Manatee with eelgrass

A calf Manatee eats seagrass in a canal near Hunter Springs Run on May 15, 2019, in Crystal River, Florida.

Gov. Ron DeSantis on Tuesday, June 30, 2020, created the Nature Coast Aquatic Preserve, the first of its kind in the state in 32 years.

The preserve, which includes Citrus, Pasco and Hernando counties coastal waters, will span about 800 square miles. The area is known for its world-class manatee-watching, scalloping and fishing, according to a press release provided by PEW Charitable Trusts.

Seagrass-dependent activities generate approximately $600 million for the tri-county region annually, provide more than 10,000 jobs and fuel more than 500 businesses.

The new preserve will border several existing ones in Pinellas County, St. Martins Marsh, and the Big Bend, creating a large, contiguous protected area for the Gulf of Mexico’s largest seagrass meadow, as well as a mosaic of marine habitats that include salt marsh, mangroves, oyster reefs and hard bottom. These habitats provide nursery grounds and shelter for manatees, sea turtles, scallops, crabs, shrimp and approximately 70 percent of the species that fishermen target in Florida, including redfish, grouper and tarpon.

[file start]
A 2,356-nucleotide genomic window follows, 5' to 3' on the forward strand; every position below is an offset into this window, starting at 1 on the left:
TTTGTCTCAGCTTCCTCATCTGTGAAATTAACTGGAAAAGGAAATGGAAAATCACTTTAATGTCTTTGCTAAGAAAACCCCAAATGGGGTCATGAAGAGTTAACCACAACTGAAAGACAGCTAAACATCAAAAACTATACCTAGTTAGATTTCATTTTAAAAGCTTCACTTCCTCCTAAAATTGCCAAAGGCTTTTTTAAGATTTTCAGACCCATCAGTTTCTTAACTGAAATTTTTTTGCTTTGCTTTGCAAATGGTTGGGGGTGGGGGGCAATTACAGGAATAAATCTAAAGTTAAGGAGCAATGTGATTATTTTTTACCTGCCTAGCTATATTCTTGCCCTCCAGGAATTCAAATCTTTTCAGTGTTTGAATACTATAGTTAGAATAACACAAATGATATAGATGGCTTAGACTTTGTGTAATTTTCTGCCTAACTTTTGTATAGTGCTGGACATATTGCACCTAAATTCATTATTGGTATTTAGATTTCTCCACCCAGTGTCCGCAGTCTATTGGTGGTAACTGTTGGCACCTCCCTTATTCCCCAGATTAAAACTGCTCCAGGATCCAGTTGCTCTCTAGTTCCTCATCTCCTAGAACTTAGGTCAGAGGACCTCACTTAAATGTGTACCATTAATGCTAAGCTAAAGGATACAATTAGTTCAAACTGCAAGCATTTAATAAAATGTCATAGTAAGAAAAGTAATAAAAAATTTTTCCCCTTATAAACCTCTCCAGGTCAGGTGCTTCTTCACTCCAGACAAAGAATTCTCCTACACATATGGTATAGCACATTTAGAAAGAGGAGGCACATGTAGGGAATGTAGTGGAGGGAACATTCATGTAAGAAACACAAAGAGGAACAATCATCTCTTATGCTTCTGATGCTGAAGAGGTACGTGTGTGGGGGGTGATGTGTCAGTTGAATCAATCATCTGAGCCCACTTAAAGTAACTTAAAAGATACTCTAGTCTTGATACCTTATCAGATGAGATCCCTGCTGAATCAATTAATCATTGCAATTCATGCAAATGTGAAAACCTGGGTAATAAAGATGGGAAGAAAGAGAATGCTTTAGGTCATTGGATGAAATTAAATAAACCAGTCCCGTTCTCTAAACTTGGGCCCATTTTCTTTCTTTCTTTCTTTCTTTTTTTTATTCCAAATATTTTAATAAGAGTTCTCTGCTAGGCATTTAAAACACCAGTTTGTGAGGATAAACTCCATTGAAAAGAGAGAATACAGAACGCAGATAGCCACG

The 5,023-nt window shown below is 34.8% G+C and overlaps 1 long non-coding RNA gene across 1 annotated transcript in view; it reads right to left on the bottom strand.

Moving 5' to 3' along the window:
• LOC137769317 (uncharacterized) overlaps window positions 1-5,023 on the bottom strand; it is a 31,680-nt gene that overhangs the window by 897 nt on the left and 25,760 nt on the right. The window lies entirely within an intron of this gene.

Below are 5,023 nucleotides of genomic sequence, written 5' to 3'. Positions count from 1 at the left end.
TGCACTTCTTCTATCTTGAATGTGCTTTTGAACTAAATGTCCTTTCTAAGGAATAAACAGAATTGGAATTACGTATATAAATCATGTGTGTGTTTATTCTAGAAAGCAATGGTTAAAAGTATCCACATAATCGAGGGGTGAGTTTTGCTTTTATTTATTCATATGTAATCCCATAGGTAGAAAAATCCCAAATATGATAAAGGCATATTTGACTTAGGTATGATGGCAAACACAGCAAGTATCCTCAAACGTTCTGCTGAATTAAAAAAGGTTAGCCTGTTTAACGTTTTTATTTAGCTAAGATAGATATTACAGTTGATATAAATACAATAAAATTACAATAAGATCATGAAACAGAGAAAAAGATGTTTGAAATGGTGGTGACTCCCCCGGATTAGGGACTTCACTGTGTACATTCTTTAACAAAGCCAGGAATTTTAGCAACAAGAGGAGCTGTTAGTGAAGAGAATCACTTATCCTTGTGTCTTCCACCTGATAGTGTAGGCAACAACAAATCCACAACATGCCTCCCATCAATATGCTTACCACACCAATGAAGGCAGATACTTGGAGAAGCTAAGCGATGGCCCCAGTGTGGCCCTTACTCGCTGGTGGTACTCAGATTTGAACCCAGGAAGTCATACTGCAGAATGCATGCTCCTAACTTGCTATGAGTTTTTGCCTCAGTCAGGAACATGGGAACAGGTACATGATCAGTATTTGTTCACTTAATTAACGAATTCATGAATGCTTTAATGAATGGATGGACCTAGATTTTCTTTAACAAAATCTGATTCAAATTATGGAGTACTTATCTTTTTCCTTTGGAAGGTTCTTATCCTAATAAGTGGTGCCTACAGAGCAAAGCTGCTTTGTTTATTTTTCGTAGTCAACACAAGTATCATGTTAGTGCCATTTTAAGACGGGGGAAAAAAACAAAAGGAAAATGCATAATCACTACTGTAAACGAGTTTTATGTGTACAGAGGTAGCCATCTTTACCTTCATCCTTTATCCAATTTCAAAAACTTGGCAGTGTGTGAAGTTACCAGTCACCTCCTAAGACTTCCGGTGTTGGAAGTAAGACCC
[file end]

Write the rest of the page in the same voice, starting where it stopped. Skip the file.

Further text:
The preserve becomes the 42nd in the state and will also be designated as an Outstanding Florida Water, which is the state’s highest level of water quality protection and is assigned to areas worthy of special safeguards.

Florida lawmakers passed legislation in March to create the preserve. The bills, HB 1061 and SB 1042 sponsored by Rep. Ralph Massullo (R-Lecanto) and Sen. Ben Albritton (R-Wauchula), garnered widespread support and cleared six legislative committees before approval by the full House and Senate.